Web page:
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In fact, the constant function v(t) = 49 is a solution of Eq. (5). To verify this statement, substitute v(t) = 49 into Eq. (5) and observe that each side of the equation is zero. Because it does not change with time, the solution v(t) = 49 is called an equilibrium solution. It is the solution that corresponds to a balance between gravity and drag. In Figure 1.1.3 we show the equilibrium solution v(t) = 49 superimposed on the direction field. From this figure we can draw another conclusion, namely, that all other solutions seem to be converging to the equilibrium solution as t increases.
60 -ć N
N N N
N. N N.
N. N. N
4 N 4
N N N N
N N. N N
N N. N N
N •÷ N N
FIGURE 1.1.3 Direction field and equilibrium solution for Eq. (5).
1.1 Some Basic Mathematical Models; Direction Fields
The approach illustrated in Example 2 can be applied equally well to the more general Eq. (4), where the parameters m and y are unspecified positive numbers. The results are essentially identical to those of Example 2. The equilibrium solution of Eq. (4) is v(t) = mg/Y. Solutions below the equilibrium solution increase with time, those above it decrease with time, and all other solutions approach the equilibrium solution as t becomes large.
Direction Fields. Direction fields are valuable tools in studying the solutions of differential equations of the form
f = / (t. y). (6)
where f is a given function of the two variables t and y, sometimes referred to as the rate function. The equation in Example 2 is somewhat simpler in that in it f is a function of the dependent variable alone and not of the independent variable. A useful direction field for equations of the general form (6) can be constructed by evaluating f at each point of a rectangular grid consisting of at least a few hundred points. Then, at each point of the grid, a short line segment is drawn whose slope is the value of f at that point. Thus each line segment is tangent to the graph of the solution passing through that point. A direction field drawn on a fairly fine grid gives a good picture of the overall behavior of solutions of a differential equation. The construction of a direction field is often a useful first step in the investigation of a differential equation.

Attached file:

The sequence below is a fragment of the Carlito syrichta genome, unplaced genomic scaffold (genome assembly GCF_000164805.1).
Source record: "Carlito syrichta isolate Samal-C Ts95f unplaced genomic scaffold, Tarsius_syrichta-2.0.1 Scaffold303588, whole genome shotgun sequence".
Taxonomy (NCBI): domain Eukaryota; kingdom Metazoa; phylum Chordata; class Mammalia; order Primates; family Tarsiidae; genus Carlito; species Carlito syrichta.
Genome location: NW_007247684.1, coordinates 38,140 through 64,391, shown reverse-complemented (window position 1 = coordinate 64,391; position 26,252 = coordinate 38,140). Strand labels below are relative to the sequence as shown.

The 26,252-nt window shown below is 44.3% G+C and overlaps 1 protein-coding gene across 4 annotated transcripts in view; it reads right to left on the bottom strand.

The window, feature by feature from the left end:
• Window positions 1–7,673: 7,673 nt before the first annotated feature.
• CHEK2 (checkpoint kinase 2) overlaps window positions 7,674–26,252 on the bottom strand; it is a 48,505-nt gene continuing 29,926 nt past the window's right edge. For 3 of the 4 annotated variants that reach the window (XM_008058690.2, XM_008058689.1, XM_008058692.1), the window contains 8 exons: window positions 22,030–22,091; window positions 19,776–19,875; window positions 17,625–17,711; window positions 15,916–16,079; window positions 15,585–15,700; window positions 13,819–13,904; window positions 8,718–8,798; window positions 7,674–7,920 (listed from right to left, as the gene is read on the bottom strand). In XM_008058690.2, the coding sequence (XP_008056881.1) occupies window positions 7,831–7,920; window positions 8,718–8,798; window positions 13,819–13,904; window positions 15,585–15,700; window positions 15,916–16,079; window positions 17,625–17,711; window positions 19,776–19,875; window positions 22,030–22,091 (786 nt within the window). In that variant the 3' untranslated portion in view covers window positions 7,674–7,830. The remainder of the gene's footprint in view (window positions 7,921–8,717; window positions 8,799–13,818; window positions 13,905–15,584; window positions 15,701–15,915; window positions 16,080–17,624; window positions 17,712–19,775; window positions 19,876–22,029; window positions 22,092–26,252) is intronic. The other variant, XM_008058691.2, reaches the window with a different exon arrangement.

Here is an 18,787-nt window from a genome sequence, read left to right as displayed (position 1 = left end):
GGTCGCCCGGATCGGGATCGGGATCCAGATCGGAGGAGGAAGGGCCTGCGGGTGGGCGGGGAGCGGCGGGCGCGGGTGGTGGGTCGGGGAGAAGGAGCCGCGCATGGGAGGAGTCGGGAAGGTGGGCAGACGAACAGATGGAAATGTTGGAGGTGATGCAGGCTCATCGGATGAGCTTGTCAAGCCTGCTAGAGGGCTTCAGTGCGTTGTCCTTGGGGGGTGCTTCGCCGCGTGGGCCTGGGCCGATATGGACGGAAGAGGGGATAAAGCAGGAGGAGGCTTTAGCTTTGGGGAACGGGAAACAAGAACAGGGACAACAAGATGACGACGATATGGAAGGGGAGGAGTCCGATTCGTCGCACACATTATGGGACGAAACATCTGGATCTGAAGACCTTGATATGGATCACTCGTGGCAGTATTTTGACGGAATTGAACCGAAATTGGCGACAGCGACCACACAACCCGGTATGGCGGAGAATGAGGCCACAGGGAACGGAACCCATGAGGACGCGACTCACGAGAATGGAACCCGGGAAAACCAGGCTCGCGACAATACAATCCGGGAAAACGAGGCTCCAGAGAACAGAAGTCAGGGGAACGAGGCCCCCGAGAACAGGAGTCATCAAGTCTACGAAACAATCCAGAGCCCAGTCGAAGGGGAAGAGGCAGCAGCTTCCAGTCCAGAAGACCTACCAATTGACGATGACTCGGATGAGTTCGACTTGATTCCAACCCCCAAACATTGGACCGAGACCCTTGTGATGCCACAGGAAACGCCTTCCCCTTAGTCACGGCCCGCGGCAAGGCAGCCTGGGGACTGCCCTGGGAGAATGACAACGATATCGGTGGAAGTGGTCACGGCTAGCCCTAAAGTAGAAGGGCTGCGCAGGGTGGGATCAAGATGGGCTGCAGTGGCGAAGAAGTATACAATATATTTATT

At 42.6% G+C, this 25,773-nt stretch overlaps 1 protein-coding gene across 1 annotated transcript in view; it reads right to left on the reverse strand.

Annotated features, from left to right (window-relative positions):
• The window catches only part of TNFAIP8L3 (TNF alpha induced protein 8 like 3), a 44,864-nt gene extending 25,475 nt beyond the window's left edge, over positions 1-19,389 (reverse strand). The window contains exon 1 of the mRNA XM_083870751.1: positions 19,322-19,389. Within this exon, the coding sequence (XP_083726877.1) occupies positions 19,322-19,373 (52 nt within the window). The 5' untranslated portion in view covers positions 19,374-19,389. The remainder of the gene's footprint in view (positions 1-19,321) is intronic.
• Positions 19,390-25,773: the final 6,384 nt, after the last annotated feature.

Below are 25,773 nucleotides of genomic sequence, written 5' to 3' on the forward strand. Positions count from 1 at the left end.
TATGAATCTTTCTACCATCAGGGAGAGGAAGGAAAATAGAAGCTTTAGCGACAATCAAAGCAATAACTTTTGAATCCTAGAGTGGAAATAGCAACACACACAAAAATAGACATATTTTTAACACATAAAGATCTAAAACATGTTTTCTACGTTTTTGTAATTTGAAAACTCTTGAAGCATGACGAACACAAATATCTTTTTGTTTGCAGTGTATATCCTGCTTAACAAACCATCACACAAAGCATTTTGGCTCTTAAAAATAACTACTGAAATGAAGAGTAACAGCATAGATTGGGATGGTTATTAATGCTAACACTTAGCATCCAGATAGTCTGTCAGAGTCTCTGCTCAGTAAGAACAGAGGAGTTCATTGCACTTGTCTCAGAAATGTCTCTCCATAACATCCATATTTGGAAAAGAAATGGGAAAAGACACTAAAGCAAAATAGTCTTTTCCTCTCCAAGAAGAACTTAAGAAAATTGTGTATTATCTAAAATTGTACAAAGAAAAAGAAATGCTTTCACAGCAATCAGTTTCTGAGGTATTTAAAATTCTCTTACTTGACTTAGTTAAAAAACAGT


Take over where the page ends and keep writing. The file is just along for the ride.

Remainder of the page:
Two observations are worth particular mention. First, in constructing a direction field, we do not have to solve Eq. (6), but merely evaluate the given function f (t, y) many times. Thus direction fields can be readily constructed even for equations that may be quite difficult to solve. Second, repeated evaluation of a given function is a task for which a computer is well suited and you should usually use a computer to draw a direction field. All the direction fields shown in this book, such as the one in Figure 1.1.2, were computer-generated.
Field Mice and Owls. Now let us look at another quite different example. Consider a population of field mice who inhabit a certain rural area. In the absence of predators we assume that the mouse population increases at a rate proportional to the current population. This assumption is not a well-established physical law (as Newton’s law of motion is in Example 1), but it is a common initial hypothesis 1 in a study of population growth. If we denote time by t and the mouse population by p(t), then the assumption about population growth can be expressed by the equation
dPP = rp. (7)
where the proportionality factor r is called the rate constant or growth rate. To be specific, suppose that time is measured in months and that the rate constant r has the value 0.5/month. Then each term in Eq. (7) has the units of mice/month.
Now let us add to the problem by supposing that several owls live in the same neighborhood and that they kill 15 field mice per day. To incorporate this information
*A somewhat better model of population growth is discussed later in Section 2.5.
Chapter 1. Introduction
into the model, we must add another term to the differential equation (7), so that it becomes
dp = 0.5 p — 450. (8)
dt č w
Observe that the predation term is -450 rather than -15 because time is measured in months and the monthly predation rate is needed.
Investigate the solutions of Eq. (8) graphically.
A direction field for Eq. (8) is shown in Figure 1.1.4. For sufficiently large values of p it can be seen from the figure, or directly from Eq. (8) itself, that dp/ dt is positive, so that solutions increase. On the other hand, for small values of p the opposite is the case. Again, the critical value of p that separates solutions that increase from those that decrease is the value of p for which dp/dt is zero. By setting dp/dt equal to zero in Eq. (8) and then solving for p, we find the equilibrium solution p(t) = 900 for which the growth term and the predation term in Eq. (8) are exactly balanced. The equilibrium solution is also shown in Figure 1.1.4.